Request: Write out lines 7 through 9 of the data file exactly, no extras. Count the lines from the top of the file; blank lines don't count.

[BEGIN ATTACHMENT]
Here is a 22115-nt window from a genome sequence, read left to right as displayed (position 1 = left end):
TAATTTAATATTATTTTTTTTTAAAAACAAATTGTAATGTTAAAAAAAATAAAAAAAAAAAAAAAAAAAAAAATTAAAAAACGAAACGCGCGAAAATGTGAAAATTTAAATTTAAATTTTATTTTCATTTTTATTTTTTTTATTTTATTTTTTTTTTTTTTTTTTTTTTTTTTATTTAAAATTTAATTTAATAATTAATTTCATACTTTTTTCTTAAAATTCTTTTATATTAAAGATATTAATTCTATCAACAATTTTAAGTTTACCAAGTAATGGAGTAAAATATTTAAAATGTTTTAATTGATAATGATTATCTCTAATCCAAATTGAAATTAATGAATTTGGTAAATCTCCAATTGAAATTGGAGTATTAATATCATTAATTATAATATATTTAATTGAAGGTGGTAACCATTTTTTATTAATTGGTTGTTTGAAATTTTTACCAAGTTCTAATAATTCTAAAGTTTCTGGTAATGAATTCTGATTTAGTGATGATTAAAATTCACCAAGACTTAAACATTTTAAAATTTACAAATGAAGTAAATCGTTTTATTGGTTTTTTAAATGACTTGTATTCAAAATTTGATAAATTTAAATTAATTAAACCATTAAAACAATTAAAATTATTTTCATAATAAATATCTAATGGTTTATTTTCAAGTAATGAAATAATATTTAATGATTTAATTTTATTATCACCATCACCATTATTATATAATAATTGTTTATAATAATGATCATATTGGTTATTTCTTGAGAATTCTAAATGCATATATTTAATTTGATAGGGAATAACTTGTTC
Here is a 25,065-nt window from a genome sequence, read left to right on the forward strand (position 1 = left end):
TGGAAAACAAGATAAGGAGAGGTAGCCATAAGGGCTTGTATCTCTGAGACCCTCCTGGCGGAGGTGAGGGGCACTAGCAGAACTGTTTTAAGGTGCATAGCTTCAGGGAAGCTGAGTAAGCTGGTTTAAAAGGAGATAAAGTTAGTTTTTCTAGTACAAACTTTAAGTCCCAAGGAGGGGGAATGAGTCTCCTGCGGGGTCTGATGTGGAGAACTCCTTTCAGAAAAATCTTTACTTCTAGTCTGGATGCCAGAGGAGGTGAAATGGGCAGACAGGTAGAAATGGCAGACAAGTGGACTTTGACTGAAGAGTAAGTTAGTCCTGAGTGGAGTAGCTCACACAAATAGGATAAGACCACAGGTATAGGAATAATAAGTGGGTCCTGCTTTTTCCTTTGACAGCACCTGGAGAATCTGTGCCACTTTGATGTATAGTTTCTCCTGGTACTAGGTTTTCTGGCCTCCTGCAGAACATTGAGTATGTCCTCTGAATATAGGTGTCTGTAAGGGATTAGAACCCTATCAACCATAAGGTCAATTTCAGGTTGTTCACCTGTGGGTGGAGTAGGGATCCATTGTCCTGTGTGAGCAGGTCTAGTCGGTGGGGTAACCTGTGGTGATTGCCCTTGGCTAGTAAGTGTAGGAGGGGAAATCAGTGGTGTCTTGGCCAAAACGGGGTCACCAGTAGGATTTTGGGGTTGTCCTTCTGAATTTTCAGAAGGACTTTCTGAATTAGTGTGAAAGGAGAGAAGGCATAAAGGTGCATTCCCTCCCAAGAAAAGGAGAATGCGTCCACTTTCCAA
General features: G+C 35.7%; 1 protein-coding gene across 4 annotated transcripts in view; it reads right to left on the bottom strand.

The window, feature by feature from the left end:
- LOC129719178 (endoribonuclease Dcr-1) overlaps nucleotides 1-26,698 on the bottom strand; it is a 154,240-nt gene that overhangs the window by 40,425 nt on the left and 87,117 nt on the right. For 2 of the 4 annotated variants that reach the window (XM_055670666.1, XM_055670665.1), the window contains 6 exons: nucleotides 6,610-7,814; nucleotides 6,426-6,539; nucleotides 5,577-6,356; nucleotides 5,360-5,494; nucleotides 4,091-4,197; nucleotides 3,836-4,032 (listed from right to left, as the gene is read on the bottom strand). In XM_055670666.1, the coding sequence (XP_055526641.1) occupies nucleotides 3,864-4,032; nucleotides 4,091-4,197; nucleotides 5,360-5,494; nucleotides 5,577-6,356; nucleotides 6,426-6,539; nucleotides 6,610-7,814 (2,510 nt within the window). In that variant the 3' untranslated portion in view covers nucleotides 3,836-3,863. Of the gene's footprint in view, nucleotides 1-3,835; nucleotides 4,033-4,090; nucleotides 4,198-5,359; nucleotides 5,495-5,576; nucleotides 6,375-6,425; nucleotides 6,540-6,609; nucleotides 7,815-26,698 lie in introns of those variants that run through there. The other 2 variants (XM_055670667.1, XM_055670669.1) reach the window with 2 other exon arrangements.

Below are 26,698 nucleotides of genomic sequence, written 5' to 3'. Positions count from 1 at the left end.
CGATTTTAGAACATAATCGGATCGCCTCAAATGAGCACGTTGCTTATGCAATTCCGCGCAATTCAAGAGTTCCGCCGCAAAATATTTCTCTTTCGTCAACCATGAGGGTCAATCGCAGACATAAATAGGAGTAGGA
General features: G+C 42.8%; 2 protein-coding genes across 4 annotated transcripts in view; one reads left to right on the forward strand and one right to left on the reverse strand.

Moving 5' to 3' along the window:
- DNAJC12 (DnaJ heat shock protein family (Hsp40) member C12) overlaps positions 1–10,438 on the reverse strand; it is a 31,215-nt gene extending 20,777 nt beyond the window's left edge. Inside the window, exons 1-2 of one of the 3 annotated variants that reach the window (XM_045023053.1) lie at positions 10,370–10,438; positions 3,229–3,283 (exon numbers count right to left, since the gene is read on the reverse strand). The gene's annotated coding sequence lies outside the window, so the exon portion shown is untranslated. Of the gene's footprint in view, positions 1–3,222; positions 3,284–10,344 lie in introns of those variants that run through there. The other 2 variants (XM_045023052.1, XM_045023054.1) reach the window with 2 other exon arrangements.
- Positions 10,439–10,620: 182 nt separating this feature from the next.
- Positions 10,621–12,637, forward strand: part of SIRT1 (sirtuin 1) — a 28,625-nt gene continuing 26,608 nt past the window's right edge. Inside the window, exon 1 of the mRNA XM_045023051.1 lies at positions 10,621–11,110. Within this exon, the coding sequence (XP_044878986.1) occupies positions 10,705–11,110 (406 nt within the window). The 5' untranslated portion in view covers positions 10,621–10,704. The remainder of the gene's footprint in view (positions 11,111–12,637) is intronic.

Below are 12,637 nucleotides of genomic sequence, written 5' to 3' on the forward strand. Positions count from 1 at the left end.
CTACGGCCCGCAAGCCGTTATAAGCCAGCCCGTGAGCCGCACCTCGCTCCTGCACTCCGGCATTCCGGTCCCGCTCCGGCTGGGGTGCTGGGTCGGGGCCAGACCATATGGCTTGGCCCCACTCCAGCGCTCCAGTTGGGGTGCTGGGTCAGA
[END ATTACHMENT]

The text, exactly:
- LOC129719178 (endoribonuclease Dcr-1) overlaps nucleotides 1-26,698 on the bottom strand; it is a 154,240-nt gene that overhangs the window by 40,425 nt on the left and 87,117 nt on the right. For 2 of the 4 annotated variants that reach the window (XM_055670666.1, XM_055670665.1), the window contains 6 exons: nucleotides 6,610-7,814; nucleotides 6,426-6,539; nucleotides 5,577-6,356; nucleotides 5,360-5,494; nucleotides 4,091-4,197; nucleotides 3,836-4,032 (listed from right to left, as the gene is read on the bottom strand). In XM_055670666.1, the coding sequence (XP_055526641.1) occupies nucleotides 3,864-4,032; nucleotides 4,091-4,197; nucleotides 5,360-5,494; nucleotides 5,577-6,356; nucleotides 6,426-6,539; nucleotides 6,610-7,814 (2,510 nt within the window). In that variant the 3' untranslated portion in view covers nucleotides 3,836-3,863. Of the gene's footprint in view, nucleotides 1-3,835; nucleotides 4,033-4,090; nucleotides 4,198-5,359; nucleotides 5,495-5,576; nucleotides 6,375-6,425; nucleotides 6,540-6,609; nucleotides 7,815-26,698 lie in introns of those variants that run through there. The other 2 variants (XM_055670667.1, XM_055670669.1) reach the window with 2 other exon arrangements.

Below are 26,698 nucleotides of genomic sequence, written 5' to 3'. Positions count from 1 at the left end.
CGATTTTAGAACATAATCGGATCGCCTCAAATGAGCACGTTGCTTATGCAATTCCGCGCAATTCAAGAGTTCCGCCGCAAAATATTTCTCTTTCGTCAACCATGAGGGTCAATCGCAGACATAAATAGGAGTAGGA